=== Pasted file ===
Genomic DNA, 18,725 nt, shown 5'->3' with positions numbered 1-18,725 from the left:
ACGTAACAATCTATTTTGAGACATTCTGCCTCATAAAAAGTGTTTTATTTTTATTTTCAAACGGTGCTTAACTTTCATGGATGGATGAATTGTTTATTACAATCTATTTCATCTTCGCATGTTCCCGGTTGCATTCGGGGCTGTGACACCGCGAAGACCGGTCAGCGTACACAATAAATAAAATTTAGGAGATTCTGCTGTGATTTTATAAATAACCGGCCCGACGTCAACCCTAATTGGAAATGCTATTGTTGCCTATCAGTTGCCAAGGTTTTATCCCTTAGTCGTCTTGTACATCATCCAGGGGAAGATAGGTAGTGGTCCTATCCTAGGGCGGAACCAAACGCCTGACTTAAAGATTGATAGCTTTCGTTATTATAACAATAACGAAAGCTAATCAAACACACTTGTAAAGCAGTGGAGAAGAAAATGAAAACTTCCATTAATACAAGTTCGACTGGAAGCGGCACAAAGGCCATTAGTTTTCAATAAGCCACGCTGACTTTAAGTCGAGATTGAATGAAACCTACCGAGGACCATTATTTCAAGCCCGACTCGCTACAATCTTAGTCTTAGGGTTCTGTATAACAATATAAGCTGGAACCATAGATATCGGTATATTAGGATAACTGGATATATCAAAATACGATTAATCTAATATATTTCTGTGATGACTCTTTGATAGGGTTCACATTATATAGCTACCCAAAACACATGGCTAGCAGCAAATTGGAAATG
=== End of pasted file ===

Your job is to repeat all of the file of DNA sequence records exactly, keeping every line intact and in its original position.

Genomic DNA, 18,725 nt, shown 5'->3' with positions numbered 1-18,725 from the left:
ACGTAACAATCTATTTTGAGACATTCTGCCTCATAAAAAGTGTTTTATTTTTATTTTCAAACGGTGCTTAACTTTCATGGATGGATGAATTGTTTATTACAATCTATTTCATCTTCGCATGTTCCCGGTTGCATTCGGGGCTGTGACACCGCGAAGACCGGTCAGCGTACACAATAAATAAAATTTAGGAGATTCTGCTGTGATTTTATAAATAACCGGCCCGACGTCAACCCTAATTGGAAATGCTATTGTTGCCTATCAGTTGCCAAGGTTTTATCCCTTAGTCGTCTTGTACATCATCCAGGGGAAGATAGGTAGTGGTCCTATCCTAGGGCGGAACCAAACGCCTGACTTAAAGATTGATAGCTTTCGTTATTATAACAATAACGAAAGCTAATCAAACACACTTGTAAAGCAGTGGAGAAGAAAATGAAAACTTCCATTAATACAAGTTCGACTGGAAGCGGCACAAAGGCCATTAGTTTTCAATAAGCCACGCTGACTTTAAGTCGAGATTGAATGAAACCTACCGAGGACCATTATTTCAAGCCCGACTCGCTACAATCTTAGTCTTAGGGTTCTGTATAACAATATAAGCTGGAACCATAGATATCGGTATATTAGGATAACTGGATATATCAAAATACGATTAATCTAATATATTTCTGTGATGACTCTTTGATAGGGTTCACATTATATAGCTACCCAAAACACATGGCTAGCAGCAAATTGGAAATG